What Is a Triple Cork in Halfpipe? Watch the Trick in Slo-Mo
Olympic Snowboarder Ayumu Hirano's Historic Triple Cork Helped Propel Him to Halfpipe Gold
The flips and tricks that snowboarders perform can seem nearly impossible, but athletes just keep finding ways to push the boundaries of their sport. That includes Japanese snowboarder Ayumu Hirano, who became the first person to land a triple cork on the Olympic halfpipe during the men's final on Feb. 10 (Feb. 11 in Beijing). The truly wild skill — which has been a regular feature in slopestyle for some time — helped earn Hirano his first Olympic gold.
The triple cork requires a snowboarder to flip three times in the air while rotating diagonally. The "triple" part refers to the number of off-axis flips; the skill's name is followed by a number that indicates the number of degrees an athlete rotated in the air. A triple cork 1080, for instance, would involve three flips and three rotations, while a 1440 would have a whopping four rotations.
Ayumu Hirano lands the first ever triple cork in Olympic Halfpipe history!— NBC Olympics (@NBCOlympics) February 11, 2022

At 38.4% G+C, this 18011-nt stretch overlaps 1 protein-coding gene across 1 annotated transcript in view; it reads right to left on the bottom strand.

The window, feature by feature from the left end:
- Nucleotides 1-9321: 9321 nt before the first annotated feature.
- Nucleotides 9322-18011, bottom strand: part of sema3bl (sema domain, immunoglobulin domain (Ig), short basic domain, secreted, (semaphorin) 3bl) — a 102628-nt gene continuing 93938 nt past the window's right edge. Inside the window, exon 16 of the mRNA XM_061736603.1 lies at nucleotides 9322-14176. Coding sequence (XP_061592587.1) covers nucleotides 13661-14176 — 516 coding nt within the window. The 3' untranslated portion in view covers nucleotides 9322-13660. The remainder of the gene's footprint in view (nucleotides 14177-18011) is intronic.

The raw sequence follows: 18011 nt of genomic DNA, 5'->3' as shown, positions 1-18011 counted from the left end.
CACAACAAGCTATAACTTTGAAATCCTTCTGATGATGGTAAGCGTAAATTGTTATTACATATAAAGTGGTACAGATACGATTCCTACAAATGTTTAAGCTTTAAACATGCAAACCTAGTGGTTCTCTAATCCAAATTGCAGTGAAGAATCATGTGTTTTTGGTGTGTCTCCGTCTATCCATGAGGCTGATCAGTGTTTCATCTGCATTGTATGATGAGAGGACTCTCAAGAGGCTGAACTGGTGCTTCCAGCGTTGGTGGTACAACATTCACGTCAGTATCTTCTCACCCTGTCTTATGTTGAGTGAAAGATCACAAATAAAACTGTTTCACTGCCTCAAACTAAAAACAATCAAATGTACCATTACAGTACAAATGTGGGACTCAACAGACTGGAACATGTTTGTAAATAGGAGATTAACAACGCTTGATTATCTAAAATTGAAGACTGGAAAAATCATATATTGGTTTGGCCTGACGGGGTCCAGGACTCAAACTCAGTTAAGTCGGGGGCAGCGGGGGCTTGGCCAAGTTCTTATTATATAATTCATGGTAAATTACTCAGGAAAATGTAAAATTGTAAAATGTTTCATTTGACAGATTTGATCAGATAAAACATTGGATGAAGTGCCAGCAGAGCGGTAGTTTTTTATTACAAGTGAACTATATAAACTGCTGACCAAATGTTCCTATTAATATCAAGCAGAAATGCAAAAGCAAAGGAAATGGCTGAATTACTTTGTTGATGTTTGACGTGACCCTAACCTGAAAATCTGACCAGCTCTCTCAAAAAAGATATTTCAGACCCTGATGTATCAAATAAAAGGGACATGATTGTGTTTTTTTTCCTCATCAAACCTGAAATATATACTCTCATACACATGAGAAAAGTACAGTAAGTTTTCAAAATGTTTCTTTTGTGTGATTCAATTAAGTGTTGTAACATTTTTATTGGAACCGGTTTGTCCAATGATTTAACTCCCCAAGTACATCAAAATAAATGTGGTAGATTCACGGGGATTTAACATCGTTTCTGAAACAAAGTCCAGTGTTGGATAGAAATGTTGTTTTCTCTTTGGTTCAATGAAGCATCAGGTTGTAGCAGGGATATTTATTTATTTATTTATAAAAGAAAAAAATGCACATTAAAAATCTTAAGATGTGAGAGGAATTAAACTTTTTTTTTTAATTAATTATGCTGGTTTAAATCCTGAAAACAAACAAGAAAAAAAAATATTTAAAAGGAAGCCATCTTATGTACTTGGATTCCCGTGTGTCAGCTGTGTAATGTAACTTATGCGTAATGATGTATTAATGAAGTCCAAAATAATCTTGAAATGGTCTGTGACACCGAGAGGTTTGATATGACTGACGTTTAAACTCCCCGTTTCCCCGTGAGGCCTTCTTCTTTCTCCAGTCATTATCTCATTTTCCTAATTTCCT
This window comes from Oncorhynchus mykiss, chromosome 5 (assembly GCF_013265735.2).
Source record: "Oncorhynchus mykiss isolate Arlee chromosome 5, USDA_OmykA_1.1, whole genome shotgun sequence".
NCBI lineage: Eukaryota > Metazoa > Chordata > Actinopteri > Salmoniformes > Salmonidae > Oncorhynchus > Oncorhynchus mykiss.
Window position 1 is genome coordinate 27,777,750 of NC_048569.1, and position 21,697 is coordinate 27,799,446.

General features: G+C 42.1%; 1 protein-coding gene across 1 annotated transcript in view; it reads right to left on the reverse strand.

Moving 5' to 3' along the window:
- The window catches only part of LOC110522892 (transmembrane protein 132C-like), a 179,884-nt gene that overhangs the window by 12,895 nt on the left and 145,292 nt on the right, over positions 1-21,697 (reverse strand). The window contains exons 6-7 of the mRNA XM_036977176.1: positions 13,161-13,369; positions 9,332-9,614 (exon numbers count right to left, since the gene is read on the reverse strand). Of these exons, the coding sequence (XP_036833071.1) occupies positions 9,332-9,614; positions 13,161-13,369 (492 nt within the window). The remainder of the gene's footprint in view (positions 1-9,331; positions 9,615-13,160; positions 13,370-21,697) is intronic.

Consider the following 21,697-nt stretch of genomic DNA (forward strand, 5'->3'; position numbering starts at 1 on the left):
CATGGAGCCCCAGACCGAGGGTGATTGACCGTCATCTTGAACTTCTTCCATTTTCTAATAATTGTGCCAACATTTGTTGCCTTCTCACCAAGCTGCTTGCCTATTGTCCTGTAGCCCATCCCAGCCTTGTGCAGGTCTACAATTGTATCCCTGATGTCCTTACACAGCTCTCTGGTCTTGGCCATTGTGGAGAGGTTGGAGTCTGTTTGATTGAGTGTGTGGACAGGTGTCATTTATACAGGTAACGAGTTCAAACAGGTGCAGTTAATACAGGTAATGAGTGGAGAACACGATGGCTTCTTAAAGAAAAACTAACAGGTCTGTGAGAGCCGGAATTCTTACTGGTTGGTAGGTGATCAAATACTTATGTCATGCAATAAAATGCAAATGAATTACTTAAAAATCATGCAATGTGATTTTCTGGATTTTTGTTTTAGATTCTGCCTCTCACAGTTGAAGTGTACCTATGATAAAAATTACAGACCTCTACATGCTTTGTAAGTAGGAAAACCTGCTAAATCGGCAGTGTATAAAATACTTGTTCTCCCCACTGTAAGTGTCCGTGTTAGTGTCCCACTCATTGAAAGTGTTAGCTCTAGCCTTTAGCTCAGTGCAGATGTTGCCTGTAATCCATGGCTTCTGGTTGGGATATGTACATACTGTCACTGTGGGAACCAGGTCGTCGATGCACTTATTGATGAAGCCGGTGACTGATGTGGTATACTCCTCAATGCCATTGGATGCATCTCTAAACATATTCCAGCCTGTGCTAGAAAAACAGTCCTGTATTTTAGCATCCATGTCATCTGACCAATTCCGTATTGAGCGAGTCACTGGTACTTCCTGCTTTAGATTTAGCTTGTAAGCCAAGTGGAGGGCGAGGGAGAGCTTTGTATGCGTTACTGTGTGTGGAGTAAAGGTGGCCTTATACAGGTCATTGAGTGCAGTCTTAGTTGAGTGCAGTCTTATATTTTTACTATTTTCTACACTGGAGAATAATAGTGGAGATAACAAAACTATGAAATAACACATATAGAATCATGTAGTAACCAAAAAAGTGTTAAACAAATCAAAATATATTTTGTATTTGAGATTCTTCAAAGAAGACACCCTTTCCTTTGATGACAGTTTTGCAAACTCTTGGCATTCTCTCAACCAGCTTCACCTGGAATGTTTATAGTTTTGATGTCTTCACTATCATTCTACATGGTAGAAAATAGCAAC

Tune in for runs two and three on @nbc & @peacockTV.
💻: https://t.co/W94f4Sb0TP pic.twitter.com/r6syBpQEV9
Until recently, the triple cork was exclusively performed in slopestyle — the course, with large jumps built in, is more conducive to performing a trick with this many flips and rotations than the curved walls of the halfpipe. Hirano became the first to land a triple cork in halfpipe competition back in December 2021, following it up with a triple cork 1440 at the X Games in January.
Heading into the Olympic men's final, it was all but certain that Hirano would attempt the triple cork again. Rumors circulated that some of his competitors might try it, too, with snowboarding insiders suggesting that the trick would likely be the deciding factor in who would win Olympic gold.
Hirano successfully landed the triple cork in all three of his runs. In a controversial decision, the judges chose to score his first completely clean run lower than competitor Scotty James of Australia, who did not perform the triple cork. Only the best of the three runs counts, however, and in the final run of the competition, Hirano was awarded a massive 96.0, putting him atop the field. James took silver, while Switzerland's Jan Scherrer won bronze. See Hirano's triple cork in slow motion in the video below, taken at the Dew Tour in December.
—Additional reporting by Karen Snyder Duke